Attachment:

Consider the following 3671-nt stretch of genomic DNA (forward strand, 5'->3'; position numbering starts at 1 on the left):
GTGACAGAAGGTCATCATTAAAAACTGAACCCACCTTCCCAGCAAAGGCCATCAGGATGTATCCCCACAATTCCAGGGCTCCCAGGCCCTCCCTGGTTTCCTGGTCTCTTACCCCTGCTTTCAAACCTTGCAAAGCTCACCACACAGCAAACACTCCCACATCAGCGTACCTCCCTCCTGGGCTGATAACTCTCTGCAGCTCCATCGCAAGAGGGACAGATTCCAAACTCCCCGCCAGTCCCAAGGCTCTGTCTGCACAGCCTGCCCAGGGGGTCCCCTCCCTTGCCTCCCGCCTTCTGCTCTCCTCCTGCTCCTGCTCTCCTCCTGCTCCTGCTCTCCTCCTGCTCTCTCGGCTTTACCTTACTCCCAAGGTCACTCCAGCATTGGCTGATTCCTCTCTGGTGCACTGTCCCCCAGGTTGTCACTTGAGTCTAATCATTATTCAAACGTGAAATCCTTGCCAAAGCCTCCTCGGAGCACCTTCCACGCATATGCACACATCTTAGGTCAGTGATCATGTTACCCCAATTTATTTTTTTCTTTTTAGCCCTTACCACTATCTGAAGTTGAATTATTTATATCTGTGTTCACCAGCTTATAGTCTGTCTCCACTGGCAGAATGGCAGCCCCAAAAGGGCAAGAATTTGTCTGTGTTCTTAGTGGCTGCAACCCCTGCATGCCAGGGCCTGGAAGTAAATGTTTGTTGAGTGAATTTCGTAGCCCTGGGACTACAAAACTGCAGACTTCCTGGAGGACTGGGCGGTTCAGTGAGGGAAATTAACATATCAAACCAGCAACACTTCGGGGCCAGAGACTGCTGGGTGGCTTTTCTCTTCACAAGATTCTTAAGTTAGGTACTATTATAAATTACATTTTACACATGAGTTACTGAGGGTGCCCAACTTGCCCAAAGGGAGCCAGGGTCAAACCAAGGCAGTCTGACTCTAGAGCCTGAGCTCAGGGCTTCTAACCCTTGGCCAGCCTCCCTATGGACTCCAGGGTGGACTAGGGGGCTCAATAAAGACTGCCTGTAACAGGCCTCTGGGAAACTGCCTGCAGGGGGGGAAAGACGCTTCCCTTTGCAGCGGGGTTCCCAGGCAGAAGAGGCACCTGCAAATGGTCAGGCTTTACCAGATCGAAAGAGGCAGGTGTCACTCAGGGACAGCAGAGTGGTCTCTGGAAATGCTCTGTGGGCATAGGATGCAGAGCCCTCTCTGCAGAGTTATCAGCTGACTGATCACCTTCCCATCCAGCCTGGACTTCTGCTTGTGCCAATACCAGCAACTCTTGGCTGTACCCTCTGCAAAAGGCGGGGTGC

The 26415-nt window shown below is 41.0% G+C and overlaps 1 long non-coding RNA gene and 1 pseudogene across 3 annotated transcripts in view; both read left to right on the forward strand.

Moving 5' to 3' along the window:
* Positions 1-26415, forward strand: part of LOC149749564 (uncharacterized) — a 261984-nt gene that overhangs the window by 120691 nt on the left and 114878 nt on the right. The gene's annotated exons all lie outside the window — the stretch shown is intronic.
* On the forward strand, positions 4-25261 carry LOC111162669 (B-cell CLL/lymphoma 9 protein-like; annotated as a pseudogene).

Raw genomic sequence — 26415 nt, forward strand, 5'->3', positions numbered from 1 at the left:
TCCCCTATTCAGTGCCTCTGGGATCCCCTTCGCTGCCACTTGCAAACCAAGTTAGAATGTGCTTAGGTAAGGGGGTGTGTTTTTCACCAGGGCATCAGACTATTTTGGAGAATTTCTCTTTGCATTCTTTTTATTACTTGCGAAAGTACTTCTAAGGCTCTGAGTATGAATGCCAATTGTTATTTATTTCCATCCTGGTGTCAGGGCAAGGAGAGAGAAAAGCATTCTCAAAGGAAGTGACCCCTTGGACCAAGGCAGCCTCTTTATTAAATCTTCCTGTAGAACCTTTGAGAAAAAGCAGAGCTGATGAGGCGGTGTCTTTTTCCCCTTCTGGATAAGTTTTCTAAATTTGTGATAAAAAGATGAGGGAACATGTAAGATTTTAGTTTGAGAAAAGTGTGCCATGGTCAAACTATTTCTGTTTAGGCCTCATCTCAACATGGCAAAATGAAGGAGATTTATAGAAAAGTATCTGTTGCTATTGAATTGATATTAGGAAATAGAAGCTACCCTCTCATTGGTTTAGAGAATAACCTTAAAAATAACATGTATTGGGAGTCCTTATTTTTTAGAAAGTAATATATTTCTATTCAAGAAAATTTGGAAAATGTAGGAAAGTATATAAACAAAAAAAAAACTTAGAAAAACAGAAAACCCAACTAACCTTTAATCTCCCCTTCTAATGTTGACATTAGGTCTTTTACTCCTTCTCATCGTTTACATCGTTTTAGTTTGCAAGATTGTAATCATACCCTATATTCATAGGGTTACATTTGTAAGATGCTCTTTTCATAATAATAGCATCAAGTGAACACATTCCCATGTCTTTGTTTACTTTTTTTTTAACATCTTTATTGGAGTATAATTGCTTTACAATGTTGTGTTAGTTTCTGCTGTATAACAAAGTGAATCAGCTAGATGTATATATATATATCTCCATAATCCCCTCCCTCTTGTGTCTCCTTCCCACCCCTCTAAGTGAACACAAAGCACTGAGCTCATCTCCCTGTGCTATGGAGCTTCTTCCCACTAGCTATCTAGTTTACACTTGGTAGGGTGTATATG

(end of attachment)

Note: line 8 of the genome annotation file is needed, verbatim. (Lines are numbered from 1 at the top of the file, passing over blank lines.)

TCCCCTATTCAGTGCCTCTGGGATCCCCTTCGCTGCCACTTGCAAACCAAGTTAGAATGTGCTTAGGTAAGGGGGTGTGTTTTTCACCAGGGCATCAGACTATTTTGGAGAATTTCTCTTTGCATTCTTTTTATTACTTGCGAAAGTACTTCTAAGGCTCTGAGTATGAATGCCAATTGTTATTTATTTCCATCCTGGTGTCAGGGCAAGGAGAGAGAAAAGCATTCTCAAAGGAAGTGACCCCTTGGACCAAGGCAGCCTCTTTATTAAATCTTCCTGTAGAACCTTTGAGAAAAAGCAGAGCTGATGAGGCGGTGTCTTTTTCCCCTTCTGGATAAGTTTTCTAAATTTGTGATAAAAAGATGAGGGAACATGTAAGATTTTAGTTTGAGAAAAGTGTGCCATGGTCAAACTATTTCTGTTTAGGCCTCATCTCAACATGGCAAAATGAAGGAGATTTATAGAAAAGTATCTGTTGCTATTGAATTGATATTAGGAAATAGAAGCTACCCTCTCATTGGTTTAGAGAATAACCTTAAAAATAACATGTATTGGGAGTCCTTATTTTTTAGAAAGTAATATATTTCTATTCAAGAAAATTTGGAAAATGTAGGAAAGTATATAAACAAAAAAAAAACTTAGAAAAACAGAAAACCCAACTAACCTTTAATCTCCCCTTCTAATGTTGACATTAGGTCTTTTACTCCTTCTCATCGTTTACATCGTTTTAGTTTGCAAGATTGTAATCATACCCTATATTCATAGGGTTACATTTGTAAGATGCTCTTTTCATAATAATAGCATCAAGTGAACACATTCCCATGTCTTTGTTTACTTTTTTTTTAACATCTTTATTGGAGTATAATTGCTTTACAATGTTGTGTTAGTTTCTGCTGTATAACAAAGTGAATCAGCTAGATGTATATATATATATCTCCATAATCCCCTCCCTCTTGTGTCTCCTTCCCACCCCTCTAAGTGAACACAAAGCACTGAGCTCATCTCCCTGTGCTATGGAGCTTCTTCCCACTAGCTATCTAGTTTACACTTGGTAGGGTGTATATG